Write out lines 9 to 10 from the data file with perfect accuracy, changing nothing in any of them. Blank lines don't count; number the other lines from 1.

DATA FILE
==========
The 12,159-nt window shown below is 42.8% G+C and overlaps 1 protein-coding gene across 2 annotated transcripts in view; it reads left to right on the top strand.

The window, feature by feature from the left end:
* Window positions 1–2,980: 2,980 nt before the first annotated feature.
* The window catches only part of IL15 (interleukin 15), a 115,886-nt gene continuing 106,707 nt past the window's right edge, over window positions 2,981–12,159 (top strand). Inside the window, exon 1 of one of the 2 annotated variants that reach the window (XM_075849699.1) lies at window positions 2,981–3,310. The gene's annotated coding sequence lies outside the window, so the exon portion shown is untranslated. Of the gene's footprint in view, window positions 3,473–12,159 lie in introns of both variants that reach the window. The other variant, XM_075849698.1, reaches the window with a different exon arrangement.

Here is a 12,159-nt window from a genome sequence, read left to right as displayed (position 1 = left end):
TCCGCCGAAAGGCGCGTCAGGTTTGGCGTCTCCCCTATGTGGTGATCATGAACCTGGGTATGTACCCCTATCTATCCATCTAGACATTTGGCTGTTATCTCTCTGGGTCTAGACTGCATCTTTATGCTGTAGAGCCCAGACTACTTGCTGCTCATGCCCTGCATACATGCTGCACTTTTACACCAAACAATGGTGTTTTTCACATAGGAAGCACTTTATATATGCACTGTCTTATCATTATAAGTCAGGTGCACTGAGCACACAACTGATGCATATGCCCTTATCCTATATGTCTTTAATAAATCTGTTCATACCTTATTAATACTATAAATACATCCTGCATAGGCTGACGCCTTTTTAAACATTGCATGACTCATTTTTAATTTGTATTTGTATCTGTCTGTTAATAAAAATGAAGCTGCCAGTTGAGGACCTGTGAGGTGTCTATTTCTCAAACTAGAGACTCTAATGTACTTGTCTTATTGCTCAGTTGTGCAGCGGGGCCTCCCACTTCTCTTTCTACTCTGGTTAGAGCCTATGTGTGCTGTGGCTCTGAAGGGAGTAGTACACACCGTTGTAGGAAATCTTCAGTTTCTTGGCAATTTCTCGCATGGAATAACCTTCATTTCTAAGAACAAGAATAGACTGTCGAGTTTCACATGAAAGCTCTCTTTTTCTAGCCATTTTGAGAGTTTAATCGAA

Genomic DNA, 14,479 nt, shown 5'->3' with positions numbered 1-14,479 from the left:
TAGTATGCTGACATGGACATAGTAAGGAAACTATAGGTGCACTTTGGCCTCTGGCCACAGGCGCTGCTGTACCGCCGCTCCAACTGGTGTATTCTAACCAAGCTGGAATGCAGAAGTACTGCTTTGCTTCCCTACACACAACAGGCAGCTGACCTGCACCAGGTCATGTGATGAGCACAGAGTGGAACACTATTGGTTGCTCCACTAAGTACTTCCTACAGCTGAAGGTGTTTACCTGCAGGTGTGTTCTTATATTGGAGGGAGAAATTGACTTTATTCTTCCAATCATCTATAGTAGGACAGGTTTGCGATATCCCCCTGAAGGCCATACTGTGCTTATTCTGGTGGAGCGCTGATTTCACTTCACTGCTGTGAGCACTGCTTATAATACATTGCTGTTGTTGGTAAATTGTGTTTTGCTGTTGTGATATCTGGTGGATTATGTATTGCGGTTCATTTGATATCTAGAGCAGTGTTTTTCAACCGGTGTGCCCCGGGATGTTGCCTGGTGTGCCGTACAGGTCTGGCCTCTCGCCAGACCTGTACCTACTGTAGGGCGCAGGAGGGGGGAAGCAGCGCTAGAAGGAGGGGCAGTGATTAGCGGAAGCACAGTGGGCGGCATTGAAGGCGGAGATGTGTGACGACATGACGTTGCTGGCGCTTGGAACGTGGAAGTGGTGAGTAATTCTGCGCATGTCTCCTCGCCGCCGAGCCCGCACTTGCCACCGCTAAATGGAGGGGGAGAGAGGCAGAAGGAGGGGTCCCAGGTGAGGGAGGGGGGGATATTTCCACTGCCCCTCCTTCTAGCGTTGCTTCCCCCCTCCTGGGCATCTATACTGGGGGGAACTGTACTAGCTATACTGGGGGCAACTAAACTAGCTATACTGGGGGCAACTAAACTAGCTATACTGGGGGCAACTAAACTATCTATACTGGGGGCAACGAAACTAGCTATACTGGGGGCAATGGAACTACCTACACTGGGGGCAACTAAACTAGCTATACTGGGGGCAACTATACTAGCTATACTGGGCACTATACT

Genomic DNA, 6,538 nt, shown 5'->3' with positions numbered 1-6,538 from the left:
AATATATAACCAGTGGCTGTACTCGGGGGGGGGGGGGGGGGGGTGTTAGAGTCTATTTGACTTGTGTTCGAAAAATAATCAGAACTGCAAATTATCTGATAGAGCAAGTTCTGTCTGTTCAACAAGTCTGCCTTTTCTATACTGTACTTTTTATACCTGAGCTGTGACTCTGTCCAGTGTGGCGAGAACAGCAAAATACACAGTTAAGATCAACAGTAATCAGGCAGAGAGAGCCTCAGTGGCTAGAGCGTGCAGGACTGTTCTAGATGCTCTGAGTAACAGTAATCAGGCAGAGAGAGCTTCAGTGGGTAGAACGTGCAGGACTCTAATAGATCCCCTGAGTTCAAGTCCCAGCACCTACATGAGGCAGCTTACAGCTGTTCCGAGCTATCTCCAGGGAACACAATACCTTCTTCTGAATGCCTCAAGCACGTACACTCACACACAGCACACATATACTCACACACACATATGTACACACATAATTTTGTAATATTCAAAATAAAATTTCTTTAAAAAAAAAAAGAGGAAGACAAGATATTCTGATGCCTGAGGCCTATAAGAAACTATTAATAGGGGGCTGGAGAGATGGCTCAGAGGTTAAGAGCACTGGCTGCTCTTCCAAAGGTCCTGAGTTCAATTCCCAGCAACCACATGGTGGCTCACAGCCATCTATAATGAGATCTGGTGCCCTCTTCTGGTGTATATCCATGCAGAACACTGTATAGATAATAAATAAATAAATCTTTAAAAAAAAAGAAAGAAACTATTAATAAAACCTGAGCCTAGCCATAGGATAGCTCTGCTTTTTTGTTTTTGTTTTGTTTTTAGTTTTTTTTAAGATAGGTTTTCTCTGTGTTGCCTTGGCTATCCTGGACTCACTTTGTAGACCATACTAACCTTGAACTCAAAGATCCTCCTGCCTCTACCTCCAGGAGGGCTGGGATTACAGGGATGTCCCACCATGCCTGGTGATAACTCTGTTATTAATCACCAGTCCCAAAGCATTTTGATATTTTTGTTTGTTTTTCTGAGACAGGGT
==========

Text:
Genomic DNA, 6,538 nt, shown 5'->3' with positions numbered 1-6,538 from the left:
AATATATAACCAGTGGCTGTACTCGGGGGGGGGGGGGGGGGGGTGTTAGAGTCTATTTGACTTGTGTTCGAAAAATAATCAGAACTGCAAATTATCTGATAGAGCAAGTTCTGTCTGTTCAACAAGTCTGCCTTTTCTATACTGTACTTTTTATACCTGAGCTGTGACTCTGTCCAGTGTGGCGAGAACAGCAAAATACACAGTTAAGATCAACAGTAATCAGGCAGAGAGAGCCTCAGTGGCTAGAGCGTGCAGGACTGTTCTAGATGCTCTGAGTAACAGTAATCAGGCAGAGAGAGCTTCAGTGGGTAGAACGTGCAGGACTCTAATAGATCCCCTGAGTTCAAGTCCCAGCACCTACATGAGGCAGCTTACAGCTGTTCCGAGCTATCTCCAGGGAACACAATACCTTCTTCTGAATGCCTCAAGCACGTACACTCACACACAGCACACATATACTCACACACACATATGTACACACATAATTTTGTAATATTCAAAATAAAATTTCTTTAAAAAAAAAAAGAGGAAGACAAGATATTCTGATGCCTGAGGCCTATAAGAAACTATTAATAGGGGGCTGGAGAGATGGCTCAGAGGTTAAGAGCACTGGCTGCTCTTCCAAAGGTCCTGAGTTCAATTCCCAGCAACCACATGGTGGCTCACAGCCATCTATAATGAGATCTGGTGCCCTCTTCTGGTGTATATCCATGCAGAACACTGTATAGATAATAAATAAATAAATCTTTAAAAAAAAAGAAAGAAACTATTAATAAAACCTGAGCCTAGCCATAGGATAGCTCTGCTTTTTTGTTTTTGTTTTGTTTTTAGTTTTTTTTAAGATAGGTTTTCTCTGTGTTGCCTTGGCTATCCTGGACTCACTTTGTAGACCATACTAACCTTGAACTCAAAGATCCTCCTGCCTCTACCTCCAGGAGGGCTGGGATTACAGGGATGTCCCACCATGCCTGGTGATAACTCTGTTATTAATCACCAGTCCCAAAGCATTTTGATATTTTTGTTTGTTTTTCTGAGACAGGGT